God’s Unassisted BookkeepingMarch 15, 2016 at 3:21 pm | Posted in Exodus | 1 Comment
Tags: Book of Life, Book of the Living, commentary on Exodus, Exodus 32, God's books, God's mercy, Moses, price of forgiveness, Romans 9, Sunday School lessons on Exodus
And Moses returned unto the LORD, and said, Oh, this people have sinned a great sin, and have made them gods of gold.
Moses acknowledged the seriousness of the people’s sin, and he admitted that it was not just a vague general sin, but a specific breaking of God’s revealed law (“made them gods of gold”).
Yet now, if thou wilt forgive their sin–; and if not, blot me, I pray thee, out of thy book which thou hast written.
He broaches the idea of forgiveness, but does not make excuses or rationalizations (“forgive their sin”), and he leaves this thought incomplete, because it is too amazing a thought that God would forgive sin, and because, really, what can we possibly offer as an exchange for God’s forgiveness? How can we “pay Him back?” Or bribe Him? We are bankrupt when it comes to righteousness.
Moses was forced to bring up the alternative: “if not…” And he then stated a desire to be judged with the people – to lose his own life. For all Moses knew, he could have been referring to eternal life. This reminds us of Paul’s statement in Romans 9:3: “For I could wish that myself were accursed from Christ for my brethren, my kinsmen according to the flesh:” As a missionary to the gentiles, Paul saw many converted, but his own people – the Jews – were for the most part rejecting the Gospel. He wished he could be accursed if it would mean salvation for Israel.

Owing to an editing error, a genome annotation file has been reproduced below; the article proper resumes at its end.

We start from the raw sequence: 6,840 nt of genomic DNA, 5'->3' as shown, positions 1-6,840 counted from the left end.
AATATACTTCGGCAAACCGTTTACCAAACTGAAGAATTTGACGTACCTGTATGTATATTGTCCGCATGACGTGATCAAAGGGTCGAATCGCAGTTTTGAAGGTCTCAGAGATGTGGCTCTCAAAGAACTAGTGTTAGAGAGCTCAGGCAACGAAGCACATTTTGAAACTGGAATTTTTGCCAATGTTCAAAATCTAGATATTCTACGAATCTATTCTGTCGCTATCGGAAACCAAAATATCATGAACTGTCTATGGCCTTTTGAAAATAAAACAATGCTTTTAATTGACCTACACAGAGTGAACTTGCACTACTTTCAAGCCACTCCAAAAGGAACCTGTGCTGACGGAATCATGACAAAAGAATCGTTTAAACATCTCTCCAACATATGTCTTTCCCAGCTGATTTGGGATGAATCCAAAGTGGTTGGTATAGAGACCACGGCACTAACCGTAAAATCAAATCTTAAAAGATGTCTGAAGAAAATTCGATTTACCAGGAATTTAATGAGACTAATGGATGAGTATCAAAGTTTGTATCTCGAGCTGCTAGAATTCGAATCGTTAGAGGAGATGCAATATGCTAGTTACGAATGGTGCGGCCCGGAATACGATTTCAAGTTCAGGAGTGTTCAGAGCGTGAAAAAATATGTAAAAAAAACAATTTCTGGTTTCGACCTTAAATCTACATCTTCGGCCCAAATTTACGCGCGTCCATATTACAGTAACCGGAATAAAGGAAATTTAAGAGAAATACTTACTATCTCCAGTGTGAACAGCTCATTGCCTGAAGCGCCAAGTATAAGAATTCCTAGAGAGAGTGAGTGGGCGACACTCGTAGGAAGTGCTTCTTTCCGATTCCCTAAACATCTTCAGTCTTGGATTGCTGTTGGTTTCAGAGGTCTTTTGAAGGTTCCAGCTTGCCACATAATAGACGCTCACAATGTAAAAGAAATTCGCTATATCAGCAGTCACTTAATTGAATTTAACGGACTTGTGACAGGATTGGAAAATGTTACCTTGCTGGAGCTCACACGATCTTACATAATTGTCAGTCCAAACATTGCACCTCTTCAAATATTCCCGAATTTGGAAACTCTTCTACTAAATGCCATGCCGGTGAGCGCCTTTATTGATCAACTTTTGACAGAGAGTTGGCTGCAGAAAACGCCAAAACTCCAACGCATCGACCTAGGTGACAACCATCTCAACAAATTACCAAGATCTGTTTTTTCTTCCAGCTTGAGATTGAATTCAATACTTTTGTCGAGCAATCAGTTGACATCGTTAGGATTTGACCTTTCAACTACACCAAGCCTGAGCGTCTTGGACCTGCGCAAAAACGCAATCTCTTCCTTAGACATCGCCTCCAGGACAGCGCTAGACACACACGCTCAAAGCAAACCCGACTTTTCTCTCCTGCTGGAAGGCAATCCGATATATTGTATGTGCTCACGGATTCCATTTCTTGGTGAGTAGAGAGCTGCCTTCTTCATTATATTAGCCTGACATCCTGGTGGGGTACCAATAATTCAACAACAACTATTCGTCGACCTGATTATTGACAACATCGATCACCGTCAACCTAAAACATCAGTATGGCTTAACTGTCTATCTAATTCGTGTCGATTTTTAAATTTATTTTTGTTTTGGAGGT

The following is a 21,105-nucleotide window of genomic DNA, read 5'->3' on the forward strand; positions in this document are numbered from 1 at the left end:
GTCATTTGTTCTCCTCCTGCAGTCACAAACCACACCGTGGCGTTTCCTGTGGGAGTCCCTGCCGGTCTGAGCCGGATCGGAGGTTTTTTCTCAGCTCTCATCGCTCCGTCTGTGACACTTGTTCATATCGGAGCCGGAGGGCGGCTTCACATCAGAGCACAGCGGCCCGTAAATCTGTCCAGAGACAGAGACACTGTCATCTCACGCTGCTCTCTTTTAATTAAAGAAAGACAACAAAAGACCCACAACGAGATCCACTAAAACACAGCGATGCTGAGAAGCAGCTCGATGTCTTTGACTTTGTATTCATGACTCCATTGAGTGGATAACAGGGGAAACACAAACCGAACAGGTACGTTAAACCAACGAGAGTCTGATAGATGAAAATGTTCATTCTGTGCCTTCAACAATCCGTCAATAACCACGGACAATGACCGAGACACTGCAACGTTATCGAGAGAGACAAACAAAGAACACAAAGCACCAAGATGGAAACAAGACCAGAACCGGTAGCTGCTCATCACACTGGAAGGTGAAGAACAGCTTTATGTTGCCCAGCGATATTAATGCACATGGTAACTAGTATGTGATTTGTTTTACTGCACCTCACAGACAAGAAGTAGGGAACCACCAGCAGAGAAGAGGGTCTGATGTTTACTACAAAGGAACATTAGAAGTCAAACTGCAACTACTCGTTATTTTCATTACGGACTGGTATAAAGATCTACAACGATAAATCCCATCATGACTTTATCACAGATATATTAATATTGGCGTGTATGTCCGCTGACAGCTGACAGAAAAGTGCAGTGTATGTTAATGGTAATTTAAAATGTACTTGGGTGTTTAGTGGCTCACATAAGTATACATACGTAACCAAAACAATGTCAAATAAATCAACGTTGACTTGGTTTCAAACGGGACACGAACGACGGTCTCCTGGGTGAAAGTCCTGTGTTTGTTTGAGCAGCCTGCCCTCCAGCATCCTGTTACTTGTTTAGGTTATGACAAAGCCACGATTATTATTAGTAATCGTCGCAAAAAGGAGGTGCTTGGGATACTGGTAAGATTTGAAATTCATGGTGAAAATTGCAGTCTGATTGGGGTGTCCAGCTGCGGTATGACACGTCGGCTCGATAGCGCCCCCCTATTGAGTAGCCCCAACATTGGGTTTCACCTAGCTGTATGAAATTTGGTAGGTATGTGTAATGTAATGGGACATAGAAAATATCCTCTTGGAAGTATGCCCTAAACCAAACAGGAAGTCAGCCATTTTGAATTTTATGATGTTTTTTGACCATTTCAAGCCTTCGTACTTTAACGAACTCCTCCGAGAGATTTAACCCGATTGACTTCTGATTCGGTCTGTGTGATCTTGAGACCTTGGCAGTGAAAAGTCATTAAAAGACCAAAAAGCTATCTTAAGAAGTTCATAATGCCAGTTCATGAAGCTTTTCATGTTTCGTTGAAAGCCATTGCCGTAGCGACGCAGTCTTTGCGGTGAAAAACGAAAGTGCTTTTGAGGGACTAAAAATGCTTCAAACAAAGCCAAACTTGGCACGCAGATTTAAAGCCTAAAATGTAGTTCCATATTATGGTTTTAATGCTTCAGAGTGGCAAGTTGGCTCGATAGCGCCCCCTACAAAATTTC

Moses referred, in Exodus 32:32, to “Thy book,” which lets us know that God keeps books. From the entirety of Scripture we can glean that God keeps at least four books: The Book of the Living; The Lamb’s Book of Life; a book of sins; and the Bible. (There is possibly also a book of works and rewards.)
This was a very pious and unselfish plea by Moses, and there is no reason to think he was not being sincere, but God set him straight:
And the LORD said unto Moses, Whosoever hath sinned against me, him will I blot out of my book.
God is in charge of deciding who will and who will not be blotted out of His book. God also distinguished Moses’s relative innocence compared to the idolaters.
Therefore now go, lead the people unto the place of which I have spoken unto thee: behold, mine Angel shall go before thee: nevertheless in the day when I visit I will visit their sin upon them.
God was telling him that it was time to get moving toward Canaan. Having the “Angel” lead the way was an invitation to see how people would react to having God’s presence somewhat removed from them. “The day” referred to a future time when God would allow the nation to be taken captive to Babylon. This was a yet-to-come judgment against the nation for its sin. Their immediate consequence was a plague.
And the LORD plagued the people, because they made the calf, which Aaron made.
People probably got sick and some may have died. In this plague even the bystanders were affected – not just the active participants in the idolatrous revelry – because passive onlookers who fail to speak out against their nation’s sin are sinners, too – just as the spectators of a violent crime who did nothing to help the victim would be next in line for punishment after the perpetrators.